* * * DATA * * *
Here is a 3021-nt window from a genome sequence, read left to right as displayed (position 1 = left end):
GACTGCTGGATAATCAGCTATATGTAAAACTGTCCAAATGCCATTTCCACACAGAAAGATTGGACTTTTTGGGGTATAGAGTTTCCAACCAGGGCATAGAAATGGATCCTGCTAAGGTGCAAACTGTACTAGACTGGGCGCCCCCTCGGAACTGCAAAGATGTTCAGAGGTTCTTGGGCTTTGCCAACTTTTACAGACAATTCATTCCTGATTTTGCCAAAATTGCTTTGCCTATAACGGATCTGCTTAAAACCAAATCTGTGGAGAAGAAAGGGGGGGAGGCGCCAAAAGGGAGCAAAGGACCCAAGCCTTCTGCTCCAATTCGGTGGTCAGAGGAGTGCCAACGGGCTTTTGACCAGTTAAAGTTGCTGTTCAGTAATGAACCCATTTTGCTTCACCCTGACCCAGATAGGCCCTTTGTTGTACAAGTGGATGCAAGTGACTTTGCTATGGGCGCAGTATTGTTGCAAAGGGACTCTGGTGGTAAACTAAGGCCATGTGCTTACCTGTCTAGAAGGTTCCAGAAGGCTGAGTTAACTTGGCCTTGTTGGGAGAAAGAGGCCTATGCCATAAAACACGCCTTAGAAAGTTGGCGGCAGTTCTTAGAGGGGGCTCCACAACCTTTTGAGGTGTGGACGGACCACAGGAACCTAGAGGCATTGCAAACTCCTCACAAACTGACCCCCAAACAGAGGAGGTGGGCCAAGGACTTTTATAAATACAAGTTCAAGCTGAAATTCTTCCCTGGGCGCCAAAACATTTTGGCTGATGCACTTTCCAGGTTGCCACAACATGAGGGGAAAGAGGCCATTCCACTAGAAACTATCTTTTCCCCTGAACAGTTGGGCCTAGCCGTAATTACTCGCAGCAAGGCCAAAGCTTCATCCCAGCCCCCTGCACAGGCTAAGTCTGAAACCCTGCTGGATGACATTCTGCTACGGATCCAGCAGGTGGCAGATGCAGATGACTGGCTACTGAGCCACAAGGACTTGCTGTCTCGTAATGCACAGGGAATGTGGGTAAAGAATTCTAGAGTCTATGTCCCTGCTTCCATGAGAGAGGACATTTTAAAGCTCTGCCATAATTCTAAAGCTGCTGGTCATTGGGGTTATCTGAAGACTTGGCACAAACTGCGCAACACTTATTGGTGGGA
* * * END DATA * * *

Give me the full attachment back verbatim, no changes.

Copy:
Here is a 3021-nt window from a genome sequence, read left to right as displayed (position 1 = left end):
GACTGCTGGATAATCAGCTATATGTAAAACTGTCCAAATGCCATTTCCACACAGAAAGATTGGACTTTTTGGGGTATAGAGTTTCCAACCAGGGCATAGAAATGGATCCTGCTAAGGTGCAAACTGTACTAGACTGGGCGCCCCCTCGGAACTGCAAAGATGTTCAGAGGTTCTTGGGCTTTGCCAACTTTTACAGACAATTCATTCCTGATTTTGCCAAAATTGCTTTGCCTATAACGGATCTGCTTAAAACCAAATCTGTGGAGAAGAAAGGGGGGGAGGCGCCAAAAGGGAGCAAAGGACCCAAGCCTTCTGCTCCAATTCGGTGGTCAGAGGAGTGCCAACGGGCTTTTGACCAGTTAAAGTTGCTGTTCAGTAATGAACCCATTTTGCTTCACCCTGACCCAGATAGGCCCTTTGTTGTACAAGTGGATGCAAGTGACTTTGCTATGGGCGCAGTATTGTTGCAAAGGGACTCTGGTGGTAAACTAAGGCCATGTGCTTACCTGTCTAGAAGGTTCCAGAAGGCTGAGTTAACTTGGCCTTGTTGGGAGAAAGAGGCCTATGCCATAAAACACGCCTTAGAAAGTTGGCGGCAGTTCTTAGAGGGGGCTCCACAACCTTTTGAGGTGTGGACGGACCACAGGAACCTAGAGGCATTGCAAACTCCTCACAAACTGACCCCCAAACAGAGGAGGTGGGCCAAGGACTTTTATAAATACAAGTTCAAGCTGAAATTCTTCCCTGGGCGCCAAAACATTTTGGCTGATGCACTTTCCAGGTTGCCACAACATGAGGGGAAAGAGGCCATTCCACTAGAAACTATCTTTTCCCCTGAACAGTTGGGCCTAGCCGTAATTACTCGCAGCAAGGCCAAAGCTTCATCCCAGCCCCCTGCACAGGCTAAGTCTGAAACCCTGCTGGATGACATTCTGCTACGGATCCAGCAGGTGGCAGATGCAGATGACTGGCTACTGAGCCACAAGGACTTGCTGTCTCGTAATGCACAGGGAATGTGGGTAAAGAATTCTAGAGTCTATGTCCCTGCTTCCATGAGAGAGGACATTTTAAAGCTCTGCCATAATTCTAAAGCTGCTGGTCATTGGGGTTATCTGAAGACTTGGCACAAACTGCGCAACACTTATTGGTGGGA